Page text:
And that may be part of the problem for the dairy industry. I know that in California, despite that ad campaign that shows happy cows living in pastoral paradise, the average dairy here is more like a factory with thousands of cows and shifts of workers, and the animals lying down in their own waste. In the typical California model milking cows are usually not pastured. They eat at the trough while they are being milked and then go back out into a pen. There are variations in this model.

If dairies were smaller and if the farmers were more diversified, raising other commodities, they might have an option when milk prices declined. As it is many of the big dairies are going out of business, as I understand it, and that even despite government price supports.

But I do not have it out for agriculture. I am a big supporter. When I think back on it, I have made much of my income over the years indirectly and almost directly from agriculture. As a teenager I worked as an irrigator and later I worked for a number of years as a farm reporter and I worked for many years as a truck driver hauling predominantly farm products. And I know it’s important because I eat food and wear clothes. Even if we don’t make much clothing in this country anymore, we still grow a lot of cotton, and do produce some wool.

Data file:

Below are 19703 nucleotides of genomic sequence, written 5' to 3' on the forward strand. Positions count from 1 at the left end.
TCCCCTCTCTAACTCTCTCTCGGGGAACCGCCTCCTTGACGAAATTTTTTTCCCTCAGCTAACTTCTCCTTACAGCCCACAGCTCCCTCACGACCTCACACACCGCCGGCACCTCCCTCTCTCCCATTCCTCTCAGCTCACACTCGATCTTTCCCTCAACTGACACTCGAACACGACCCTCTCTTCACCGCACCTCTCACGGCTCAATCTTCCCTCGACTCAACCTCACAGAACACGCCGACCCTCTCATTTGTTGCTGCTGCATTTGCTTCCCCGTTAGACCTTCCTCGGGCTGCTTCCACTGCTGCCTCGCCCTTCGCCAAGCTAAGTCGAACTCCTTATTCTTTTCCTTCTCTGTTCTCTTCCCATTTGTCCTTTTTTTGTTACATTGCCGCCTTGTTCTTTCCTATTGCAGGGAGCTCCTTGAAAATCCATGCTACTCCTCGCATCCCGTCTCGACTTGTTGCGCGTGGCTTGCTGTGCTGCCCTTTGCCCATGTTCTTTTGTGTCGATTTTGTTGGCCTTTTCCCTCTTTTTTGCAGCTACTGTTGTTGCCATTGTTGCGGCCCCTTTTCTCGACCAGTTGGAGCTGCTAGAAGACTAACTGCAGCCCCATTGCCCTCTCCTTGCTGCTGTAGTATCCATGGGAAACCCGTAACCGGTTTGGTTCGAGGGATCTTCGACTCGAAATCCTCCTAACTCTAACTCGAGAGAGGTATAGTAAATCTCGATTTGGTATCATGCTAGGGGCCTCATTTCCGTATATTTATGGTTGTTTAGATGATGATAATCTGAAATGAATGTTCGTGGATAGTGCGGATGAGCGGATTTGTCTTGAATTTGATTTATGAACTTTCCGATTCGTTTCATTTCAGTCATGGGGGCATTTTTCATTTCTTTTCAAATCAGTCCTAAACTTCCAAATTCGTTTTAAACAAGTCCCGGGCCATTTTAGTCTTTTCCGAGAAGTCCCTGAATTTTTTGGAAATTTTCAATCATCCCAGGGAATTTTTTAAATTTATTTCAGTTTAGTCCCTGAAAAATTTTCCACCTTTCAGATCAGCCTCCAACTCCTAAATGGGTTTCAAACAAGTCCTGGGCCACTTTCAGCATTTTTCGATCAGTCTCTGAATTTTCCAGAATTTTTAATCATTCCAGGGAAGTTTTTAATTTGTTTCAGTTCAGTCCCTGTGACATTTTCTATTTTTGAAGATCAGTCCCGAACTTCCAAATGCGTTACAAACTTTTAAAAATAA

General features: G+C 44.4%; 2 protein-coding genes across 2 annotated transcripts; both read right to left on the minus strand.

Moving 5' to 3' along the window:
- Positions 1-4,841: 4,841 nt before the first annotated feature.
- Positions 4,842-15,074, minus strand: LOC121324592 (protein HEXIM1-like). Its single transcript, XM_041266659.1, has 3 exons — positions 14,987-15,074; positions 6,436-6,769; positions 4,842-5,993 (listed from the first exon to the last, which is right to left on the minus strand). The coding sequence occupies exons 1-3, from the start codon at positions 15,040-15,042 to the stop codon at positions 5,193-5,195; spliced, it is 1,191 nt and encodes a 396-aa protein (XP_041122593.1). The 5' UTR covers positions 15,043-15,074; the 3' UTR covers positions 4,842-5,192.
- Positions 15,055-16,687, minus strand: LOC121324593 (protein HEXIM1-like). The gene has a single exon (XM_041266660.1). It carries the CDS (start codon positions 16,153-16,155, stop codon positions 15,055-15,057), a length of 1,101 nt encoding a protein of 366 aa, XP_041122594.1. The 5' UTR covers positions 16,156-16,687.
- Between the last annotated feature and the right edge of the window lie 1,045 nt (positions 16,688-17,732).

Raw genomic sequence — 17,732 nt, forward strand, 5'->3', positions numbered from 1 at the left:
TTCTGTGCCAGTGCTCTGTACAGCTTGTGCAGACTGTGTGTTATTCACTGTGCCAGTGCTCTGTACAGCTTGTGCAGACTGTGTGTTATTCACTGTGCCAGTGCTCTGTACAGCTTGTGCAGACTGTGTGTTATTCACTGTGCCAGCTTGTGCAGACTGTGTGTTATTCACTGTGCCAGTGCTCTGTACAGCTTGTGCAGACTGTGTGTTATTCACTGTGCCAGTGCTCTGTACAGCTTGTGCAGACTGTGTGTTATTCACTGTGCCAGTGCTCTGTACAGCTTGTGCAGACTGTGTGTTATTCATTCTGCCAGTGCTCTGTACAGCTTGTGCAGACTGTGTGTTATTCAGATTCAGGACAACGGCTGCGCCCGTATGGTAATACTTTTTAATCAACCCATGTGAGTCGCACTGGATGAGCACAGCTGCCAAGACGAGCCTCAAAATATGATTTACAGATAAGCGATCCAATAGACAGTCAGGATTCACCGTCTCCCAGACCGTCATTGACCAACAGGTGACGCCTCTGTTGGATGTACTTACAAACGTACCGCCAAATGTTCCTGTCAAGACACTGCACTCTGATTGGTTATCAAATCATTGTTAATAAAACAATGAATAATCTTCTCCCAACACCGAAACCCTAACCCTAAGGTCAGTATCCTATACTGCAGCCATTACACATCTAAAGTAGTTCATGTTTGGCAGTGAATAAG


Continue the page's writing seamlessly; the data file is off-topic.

Agriculture policy is a complex issue. I just have a suspicion that some use the image of the old woman and man and pitch fork, ala American Gothic, as a promotion for help down on the farm. Money is tight. A lot of people need help. I do believe in family farms. But let’s make sure who we are talking about when we support the various farm subsidies and make sure we are helping a good cause and not just serving as a cash cow for a farmer headquartered in a skyscraper in New York.

P.s.

Interestingly, virtually all nations subsidize their agriculture.


Hard to support a health care plan that is a “work in progress”…

July 21, 2009

Seems to me all this polling about how many voters support health care reform and how many don’t is skewed in that there is no coherent or identifiable plan out there.

I guess that’s called “transparency” ; you can see through it all because it’s not there.

Health and Human Services Secretary Kathleen Selbelius just said in a short interview on FOX News that there is no “it” (meaning plan), that it is a “work in progress”.

Kind of hard to answer the question whether you support a plan that is still in progress.

Nonetheless Fox glibly reads off the numbers – 50 percent approve of the Democrats’ or president’s plan and 40 disapprove (I guess 10 percent have no opinion – wise people since there is no one plan to have an opinion on). And maybe I got the numbers reversed, because in double checking what I thought I heard,  I found that on the Gallup Poll site for today it says 50 percent of those polled dissapprove of the president’s handling of the health care issue and 44 percent approve. And I suppose if you do not even know any details, you probably would be forced to be dubious of the whole thing.